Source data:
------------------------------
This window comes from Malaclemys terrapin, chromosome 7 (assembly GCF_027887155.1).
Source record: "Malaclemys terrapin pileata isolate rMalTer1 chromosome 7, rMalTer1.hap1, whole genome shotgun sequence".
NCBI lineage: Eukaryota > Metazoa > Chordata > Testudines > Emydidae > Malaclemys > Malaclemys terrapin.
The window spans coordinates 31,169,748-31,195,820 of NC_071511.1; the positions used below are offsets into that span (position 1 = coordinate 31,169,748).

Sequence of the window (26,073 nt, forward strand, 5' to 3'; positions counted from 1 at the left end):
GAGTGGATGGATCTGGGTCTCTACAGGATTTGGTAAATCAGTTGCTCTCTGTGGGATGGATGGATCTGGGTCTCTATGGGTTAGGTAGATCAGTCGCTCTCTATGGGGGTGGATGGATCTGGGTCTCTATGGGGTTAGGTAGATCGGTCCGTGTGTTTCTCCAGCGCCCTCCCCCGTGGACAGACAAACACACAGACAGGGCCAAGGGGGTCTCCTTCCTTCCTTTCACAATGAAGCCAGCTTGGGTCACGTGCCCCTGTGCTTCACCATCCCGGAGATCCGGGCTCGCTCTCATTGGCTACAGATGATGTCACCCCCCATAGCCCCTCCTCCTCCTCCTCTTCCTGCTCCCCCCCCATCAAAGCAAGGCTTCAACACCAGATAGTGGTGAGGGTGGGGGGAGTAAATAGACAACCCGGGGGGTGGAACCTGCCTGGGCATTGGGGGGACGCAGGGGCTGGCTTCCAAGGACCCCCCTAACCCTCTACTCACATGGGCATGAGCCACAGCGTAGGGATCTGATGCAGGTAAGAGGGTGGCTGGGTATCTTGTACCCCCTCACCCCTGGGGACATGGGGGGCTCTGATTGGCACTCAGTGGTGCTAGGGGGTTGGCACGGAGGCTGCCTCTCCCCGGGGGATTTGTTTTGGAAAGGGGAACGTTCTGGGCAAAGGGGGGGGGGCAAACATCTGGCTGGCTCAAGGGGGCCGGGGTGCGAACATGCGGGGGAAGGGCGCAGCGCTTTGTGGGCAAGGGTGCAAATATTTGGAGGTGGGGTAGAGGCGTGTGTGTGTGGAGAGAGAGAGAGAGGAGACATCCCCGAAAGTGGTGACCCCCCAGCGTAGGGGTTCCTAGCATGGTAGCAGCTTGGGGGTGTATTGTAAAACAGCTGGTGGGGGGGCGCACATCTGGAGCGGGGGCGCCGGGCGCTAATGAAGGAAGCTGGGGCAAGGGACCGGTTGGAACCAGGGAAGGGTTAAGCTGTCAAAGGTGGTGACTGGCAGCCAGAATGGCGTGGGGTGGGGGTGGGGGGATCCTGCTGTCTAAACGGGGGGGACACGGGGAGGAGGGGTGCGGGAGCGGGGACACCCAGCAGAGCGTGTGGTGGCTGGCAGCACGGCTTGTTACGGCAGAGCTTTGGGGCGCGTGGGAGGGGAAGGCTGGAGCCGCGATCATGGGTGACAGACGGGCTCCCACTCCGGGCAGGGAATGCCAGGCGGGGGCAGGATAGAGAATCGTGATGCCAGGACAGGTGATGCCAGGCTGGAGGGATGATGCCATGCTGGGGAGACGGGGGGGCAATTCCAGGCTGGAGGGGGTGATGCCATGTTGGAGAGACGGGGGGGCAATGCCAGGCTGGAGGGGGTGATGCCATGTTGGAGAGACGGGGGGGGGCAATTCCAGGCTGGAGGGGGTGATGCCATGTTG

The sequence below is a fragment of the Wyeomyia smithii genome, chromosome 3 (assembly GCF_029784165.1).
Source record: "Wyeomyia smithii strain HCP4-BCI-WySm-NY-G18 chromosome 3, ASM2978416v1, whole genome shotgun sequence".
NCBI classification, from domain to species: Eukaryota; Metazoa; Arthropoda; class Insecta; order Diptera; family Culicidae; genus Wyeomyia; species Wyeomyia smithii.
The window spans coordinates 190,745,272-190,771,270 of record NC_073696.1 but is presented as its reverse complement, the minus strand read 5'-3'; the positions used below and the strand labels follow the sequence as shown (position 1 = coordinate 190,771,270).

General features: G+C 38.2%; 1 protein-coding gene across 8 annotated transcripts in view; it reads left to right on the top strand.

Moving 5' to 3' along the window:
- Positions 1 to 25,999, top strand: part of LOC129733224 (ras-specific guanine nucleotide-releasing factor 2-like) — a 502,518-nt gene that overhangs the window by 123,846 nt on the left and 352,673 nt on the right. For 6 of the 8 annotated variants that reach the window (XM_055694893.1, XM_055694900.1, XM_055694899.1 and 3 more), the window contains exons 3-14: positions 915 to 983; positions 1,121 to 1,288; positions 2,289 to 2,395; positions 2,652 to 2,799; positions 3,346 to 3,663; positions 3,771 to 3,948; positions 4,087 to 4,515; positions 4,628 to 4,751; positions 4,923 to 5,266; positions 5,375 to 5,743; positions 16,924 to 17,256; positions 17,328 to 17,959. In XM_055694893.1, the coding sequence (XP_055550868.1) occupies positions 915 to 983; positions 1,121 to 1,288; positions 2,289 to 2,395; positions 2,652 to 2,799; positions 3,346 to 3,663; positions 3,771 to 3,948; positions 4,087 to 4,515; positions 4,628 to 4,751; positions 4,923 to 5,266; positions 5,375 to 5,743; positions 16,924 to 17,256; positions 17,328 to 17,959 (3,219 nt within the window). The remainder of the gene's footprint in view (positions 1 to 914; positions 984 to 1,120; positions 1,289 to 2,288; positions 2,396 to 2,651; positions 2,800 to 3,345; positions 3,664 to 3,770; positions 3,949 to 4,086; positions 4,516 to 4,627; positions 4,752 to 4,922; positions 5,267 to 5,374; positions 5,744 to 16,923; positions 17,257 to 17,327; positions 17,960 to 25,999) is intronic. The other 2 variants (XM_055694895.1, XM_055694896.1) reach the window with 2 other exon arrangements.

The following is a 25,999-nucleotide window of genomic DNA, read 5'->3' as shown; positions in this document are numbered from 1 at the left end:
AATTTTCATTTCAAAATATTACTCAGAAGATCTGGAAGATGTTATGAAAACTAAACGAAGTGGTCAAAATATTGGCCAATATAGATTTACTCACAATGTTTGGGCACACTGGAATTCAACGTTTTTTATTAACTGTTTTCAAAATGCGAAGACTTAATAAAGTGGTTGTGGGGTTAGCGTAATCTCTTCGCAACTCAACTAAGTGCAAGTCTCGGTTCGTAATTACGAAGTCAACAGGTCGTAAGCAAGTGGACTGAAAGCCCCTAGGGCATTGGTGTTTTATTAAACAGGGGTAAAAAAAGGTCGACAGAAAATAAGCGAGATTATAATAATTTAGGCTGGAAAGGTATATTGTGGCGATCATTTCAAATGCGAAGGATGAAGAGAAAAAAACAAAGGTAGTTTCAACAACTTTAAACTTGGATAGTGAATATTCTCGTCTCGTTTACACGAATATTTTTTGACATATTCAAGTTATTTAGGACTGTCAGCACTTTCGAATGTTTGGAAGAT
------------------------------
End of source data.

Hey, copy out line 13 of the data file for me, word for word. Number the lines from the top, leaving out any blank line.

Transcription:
- Positions 1 to 25,999, top strand: part of LOC129733224 (ras-specific guanine nucleotide-releasing factor 2-like) — a 502,518-nt gene that overhangs the window by 123,846 nt on the left and 352,673 nt on the right. For 6 of the 8 annotated variants that reach the window (XM_055694893.1, XM_055694900.1, XM_055694899.1 and 3 more), the window contains exons 3-14: positions 915 to 983; positions 1,121 to 1,288; positions 2,289 to 2,395; positions 2,652 to 2,799; positions 3,346 to 3,663; positions 3,771 to 3,948; positions 4,087 to 4,515; positions 4,628 to 4,751; positions 4,923 to 5,266; positions 5,375 to 5,743; positions 16,924 to 17,256; positions 17,328 to 17,959. In XM_055694893.1, the coding sequence (XP_055550868.1) occupies positions 915 to 983; positions 1,121 to 1,288; positions 2,289 to 2,395; positions 2,652 to 2,799; positions 3,346 to 3,663; positions 3,771 to 3,948; positions 4,087 to 4,515; positions 4,628 to 4,751; positions 4,923 to 5,266; positions 5,375 to 5,743; positions 16,924 to 17,256; positions 17,328 to 17,959 (3,219 nt within the window). The remainder of the gene's footprint in view (positions 1 to 914; positions 984 to 1,120; positions 1,289 to 2,288; positions 2,396 to 2,651; positions 2,800 to 3,345; positions 3,664 to 3,770; positions 3,949 to 4,086; positions 4,516 to 4,627; positions 4,752 to 4,922; positions 5,267 to 5,374; positions 5,744 to 16,923; positions 17,257 to 17,327; positions 17,960 to 25,999) is intronic. The other 2 variants (XM_055694895.1, XM_055694896.1) reach the window with 2 other exon arrangements.